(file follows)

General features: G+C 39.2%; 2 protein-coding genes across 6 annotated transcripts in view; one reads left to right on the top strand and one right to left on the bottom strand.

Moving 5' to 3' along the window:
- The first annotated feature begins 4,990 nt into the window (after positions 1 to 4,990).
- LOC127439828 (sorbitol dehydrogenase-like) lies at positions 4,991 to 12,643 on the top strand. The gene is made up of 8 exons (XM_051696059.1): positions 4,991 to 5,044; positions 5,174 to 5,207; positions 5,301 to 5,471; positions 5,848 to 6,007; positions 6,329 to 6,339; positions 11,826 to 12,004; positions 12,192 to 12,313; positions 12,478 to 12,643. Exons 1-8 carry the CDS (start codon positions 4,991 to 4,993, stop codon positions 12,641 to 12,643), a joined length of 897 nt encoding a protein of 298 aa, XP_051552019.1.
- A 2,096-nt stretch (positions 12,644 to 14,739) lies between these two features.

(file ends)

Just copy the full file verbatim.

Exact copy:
General features: G+C 39.2%; 2 protein-coding genes across 6 annotated transcripts in view; one reads left to right on the top strand and one right to left on the bottom strand.

Moving 5' to 3' along the window:
- The first annotated feature begins 4,990 nt into the window (after positions 1 to 4,990).
- LOC127439828 (sorbitol dehydrogenase-like) lies at positions 4,991 to 12,643 on the top strand. The gene is made up of 8 exons (XM_051696059.1): positions 4,991 to 5,044; positions 5,174 to 5,207; positions 5,301 to 5,471; positions 5,848 to 6,007; positions 6,329 to 6,339; positions 11,826 to 12,004; positions 12,192 to 12,313; positions 12,478 to 12,643. Exons 1-8 carry the CDS (start codon positions 4,991 to 4,993, stop codon positions 12,641 to 12,643), a joined length of 897 nt encoding a protein of 298 aa, XP_051552019.1.
- A 2,096-nt stretch (positions 12,644 to 14,739) lies between these two features.